Key Staff

Vladimir Ryakhovsky, co-chairman of the SCLJ, attorney-at-law, member of the Bar Association of Moscow
Vladimir has defended the rights of believers in the Russian courts since 1990. His keen interest in and dedication to the cause of religious freedom protection have their roots in his personal history. He grew up in a family of Evangelical Christians and his father, a bishop of the Pentecostal Church, served 10 years in prison for his religious convictions under the atheistic Soviet regime. Vladimir decided to become a lawyer to be able to defend the rights of those, who, like his father, were persecuted for their belief in God.

He was educated in the All-Union Law Institute in Moscow (currently known as Moscow Law Academy) – Russia's best and most prominent law school. For several years, he served as a judge of a Moscow district court.

From 1990 to 1992 he was a Deputy Director for Legal Matters of the Russian Bible Society, helping this Christian organisation to establish its presence in Russia. In 1993, together with Anatoly Pchelintsev, he founded the Christian Legal Centre, later renamed as the Slavic Centre for Law and Justice.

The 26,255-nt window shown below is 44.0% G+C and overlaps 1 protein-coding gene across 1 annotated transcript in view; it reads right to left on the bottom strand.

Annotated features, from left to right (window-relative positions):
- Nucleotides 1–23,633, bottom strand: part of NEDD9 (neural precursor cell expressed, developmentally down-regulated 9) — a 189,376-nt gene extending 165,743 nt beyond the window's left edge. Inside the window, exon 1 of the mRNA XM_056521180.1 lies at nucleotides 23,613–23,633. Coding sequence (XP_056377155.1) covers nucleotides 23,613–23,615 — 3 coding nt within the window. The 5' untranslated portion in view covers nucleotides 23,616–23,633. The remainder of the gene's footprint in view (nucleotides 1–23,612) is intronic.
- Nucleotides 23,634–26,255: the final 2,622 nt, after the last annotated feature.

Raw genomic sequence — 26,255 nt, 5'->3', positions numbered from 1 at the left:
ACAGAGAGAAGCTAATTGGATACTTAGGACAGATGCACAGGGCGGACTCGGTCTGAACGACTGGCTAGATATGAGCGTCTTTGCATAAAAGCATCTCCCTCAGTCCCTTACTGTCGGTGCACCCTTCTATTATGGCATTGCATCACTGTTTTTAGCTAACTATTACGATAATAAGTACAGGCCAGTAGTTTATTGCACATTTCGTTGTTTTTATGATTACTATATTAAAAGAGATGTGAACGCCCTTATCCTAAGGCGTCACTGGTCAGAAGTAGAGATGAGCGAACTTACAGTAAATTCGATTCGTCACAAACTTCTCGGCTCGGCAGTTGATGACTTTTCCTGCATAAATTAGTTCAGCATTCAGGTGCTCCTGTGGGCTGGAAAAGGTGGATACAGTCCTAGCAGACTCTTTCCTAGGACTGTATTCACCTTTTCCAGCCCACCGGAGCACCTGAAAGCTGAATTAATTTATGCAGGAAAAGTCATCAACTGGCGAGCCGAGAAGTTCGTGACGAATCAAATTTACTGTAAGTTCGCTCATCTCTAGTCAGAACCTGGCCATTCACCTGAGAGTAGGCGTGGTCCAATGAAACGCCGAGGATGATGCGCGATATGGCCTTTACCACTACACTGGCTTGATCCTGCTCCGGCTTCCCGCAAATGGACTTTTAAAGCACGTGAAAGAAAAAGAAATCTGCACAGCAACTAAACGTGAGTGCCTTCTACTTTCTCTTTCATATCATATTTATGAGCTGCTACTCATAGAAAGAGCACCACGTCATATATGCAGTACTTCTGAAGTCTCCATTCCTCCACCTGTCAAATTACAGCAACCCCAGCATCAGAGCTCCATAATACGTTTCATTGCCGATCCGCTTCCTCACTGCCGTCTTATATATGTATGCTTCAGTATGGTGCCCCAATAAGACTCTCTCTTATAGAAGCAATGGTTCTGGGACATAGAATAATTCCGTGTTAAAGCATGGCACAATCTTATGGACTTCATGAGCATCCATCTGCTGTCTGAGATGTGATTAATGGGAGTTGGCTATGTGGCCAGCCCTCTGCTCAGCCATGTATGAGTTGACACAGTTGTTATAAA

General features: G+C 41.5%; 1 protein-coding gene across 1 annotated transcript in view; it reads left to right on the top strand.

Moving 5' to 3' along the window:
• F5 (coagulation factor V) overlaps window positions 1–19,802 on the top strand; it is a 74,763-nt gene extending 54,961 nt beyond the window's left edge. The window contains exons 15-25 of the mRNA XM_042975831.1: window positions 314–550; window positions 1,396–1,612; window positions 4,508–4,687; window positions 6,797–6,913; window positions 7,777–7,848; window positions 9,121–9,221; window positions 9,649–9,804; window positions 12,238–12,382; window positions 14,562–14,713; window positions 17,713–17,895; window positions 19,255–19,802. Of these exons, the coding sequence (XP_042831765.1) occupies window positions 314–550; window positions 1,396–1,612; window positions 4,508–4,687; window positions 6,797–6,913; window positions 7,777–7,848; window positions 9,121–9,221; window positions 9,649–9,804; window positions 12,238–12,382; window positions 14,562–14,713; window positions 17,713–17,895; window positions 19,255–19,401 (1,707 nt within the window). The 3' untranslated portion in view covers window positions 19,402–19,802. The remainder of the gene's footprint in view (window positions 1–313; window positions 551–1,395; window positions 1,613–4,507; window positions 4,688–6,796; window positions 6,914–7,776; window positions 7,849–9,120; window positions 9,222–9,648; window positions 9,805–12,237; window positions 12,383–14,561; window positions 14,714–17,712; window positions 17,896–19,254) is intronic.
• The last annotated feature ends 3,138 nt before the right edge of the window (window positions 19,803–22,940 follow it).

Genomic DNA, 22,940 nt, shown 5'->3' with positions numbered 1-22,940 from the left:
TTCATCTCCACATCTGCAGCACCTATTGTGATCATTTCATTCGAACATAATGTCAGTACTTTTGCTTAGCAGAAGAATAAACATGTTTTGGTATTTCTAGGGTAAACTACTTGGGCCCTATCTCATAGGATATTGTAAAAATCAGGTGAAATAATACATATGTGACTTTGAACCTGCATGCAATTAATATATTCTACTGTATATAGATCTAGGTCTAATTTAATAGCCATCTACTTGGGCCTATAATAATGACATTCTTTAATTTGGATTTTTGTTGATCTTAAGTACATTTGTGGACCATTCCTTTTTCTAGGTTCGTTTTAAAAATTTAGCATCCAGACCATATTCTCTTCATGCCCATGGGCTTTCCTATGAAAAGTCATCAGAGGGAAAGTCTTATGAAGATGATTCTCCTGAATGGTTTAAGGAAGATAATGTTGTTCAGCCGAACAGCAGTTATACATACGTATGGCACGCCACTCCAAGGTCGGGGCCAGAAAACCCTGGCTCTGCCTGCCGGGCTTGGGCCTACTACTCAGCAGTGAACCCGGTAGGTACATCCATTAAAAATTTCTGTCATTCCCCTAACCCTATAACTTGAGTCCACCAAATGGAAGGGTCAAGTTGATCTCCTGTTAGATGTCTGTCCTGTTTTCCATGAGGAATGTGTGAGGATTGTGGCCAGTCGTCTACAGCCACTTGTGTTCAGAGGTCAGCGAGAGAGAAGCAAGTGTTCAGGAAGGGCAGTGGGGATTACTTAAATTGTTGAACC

Over the years, he was and continues to be a member of numerous parliamentary and governmental commissions and expert boards, and in this capacity he took part in the drafting of several laws, such as the Federal Law “On Freedom of Conscience and On religious associations”, “On Alternative Civilian Service”.

He wrote several books and numerous other publications dealing with matters related to human rights and freedoms. He took part as a speaker in many conferences held at the national and international levels and gave talks in universities in the US, France and other countries. He is a member of the editorial board of the Religion and Law journal.

However, he believes that his most important work is defending religious rights of individuals and organisations in courts. He argued numerous civil rights cases, many of them in the highest courts of the country and in the European Court of Human Rights in Strasbourg, France.

In 2001 he received an award of the Human Rights Commissioner “For Protection of Human Rights” in recognition for his outstanding contribution to cause  of religious freedom.

Anatoly Pchelintsev JD, co-chairman of the SCLJ, attorney-at-law, member of the Bar Association of Moscow
Anatoly began his legal career serving as a military investigator and prosecutor in the Soviet and then Russian army.